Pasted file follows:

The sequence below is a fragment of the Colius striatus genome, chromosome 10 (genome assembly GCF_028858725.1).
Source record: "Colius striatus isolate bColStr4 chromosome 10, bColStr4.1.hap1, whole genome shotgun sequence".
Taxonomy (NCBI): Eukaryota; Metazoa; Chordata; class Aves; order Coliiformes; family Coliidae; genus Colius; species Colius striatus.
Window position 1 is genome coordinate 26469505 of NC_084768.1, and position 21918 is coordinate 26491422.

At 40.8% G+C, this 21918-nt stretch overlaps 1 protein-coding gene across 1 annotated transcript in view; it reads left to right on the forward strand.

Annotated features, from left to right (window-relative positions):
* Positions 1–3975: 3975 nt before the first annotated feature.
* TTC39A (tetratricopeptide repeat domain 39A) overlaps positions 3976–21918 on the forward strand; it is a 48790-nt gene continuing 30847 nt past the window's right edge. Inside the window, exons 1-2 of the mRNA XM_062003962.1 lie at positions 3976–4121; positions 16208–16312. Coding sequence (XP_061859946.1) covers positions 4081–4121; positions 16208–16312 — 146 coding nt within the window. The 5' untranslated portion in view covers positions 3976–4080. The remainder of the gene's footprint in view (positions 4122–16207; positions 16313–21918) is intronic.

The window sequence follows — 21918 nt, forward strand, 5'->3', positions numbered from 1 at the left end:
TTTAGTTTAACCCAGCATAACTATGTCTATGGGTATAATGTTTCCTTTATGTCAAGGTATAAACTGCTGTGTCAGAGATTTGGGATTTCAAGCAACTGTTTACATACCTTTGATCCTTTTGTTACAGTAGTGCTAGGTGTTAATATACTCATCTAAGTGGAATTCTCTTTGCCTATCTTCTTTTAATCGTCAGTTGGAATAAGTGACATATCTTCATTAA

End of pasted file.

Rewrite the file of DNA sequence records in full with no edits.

The sequence below is a fragment of the Colius striatus genome, chromosome 10 (genome assembly GCF_028858725.1).
Source record: "Colius striatus isolate bColStr4 chromosome 10, bColStr4.1.hap1, whole genome shotgun sequence".
Taxonomy (NCBI): Eukaryota; Metazoa; Chordata; class Aves; order Coliiformes; family Coliidae; genus Colius; species Colius striatus.
Window position 1 is genome coordinate 26469505 of NC_084768.1, and position 21918 is coordinate 26491422.

At 40.8% G+C, this 21918-nt stretch overlaps 1 protein-coding gene across 1 annotated transcript in view; it reads left to right on the forward strand.

Annotated features, from left to right (window-relative positions):
* Positions 1–3975: 3975 nt before the first annotated feature.
* TTC39A (tetratricopeptide repeat domain 39A) overlaps positions 3976–21918 on the forward strand; it is a 48790-nt gene continuing 30847 nt past the window's right edge. Inside the window, exons 1-2 of the mRNA XM_062003962.1 lie at positions 3976–4121; positions 16208–16312. Coding sequence (XP_061859946.1) covers positions 4081–4121; positions 16208–16312 — 146 coding nt within the window. The 5' untranslated portion in view covers positions 3976–4080. The remainder of the gene's footprint in view (positions 4122–16207; positions 16313–21918) is intronic.

The window sequence follows — 21918 nt, forward strand, 5'->3', positions numbered from 1 at the left end:
TTTAGTTTAACCCAGCATAACTATGTCTATGGGTATAATGTTTCCTTTATGTCAAGGTATAAACTGCTGTGTCAGAGATTTGGGATTTCAAGCAACTGTTTACATACCTTTGATCCTTTTGTTACAGTAGTGCTAGGTGTTAATATACTCATCTAAGTGGAATTCTCTTTGCCTATCTTCTTTTAATCGTCAGTTGGAATAAGTGACATATCTTCATTAA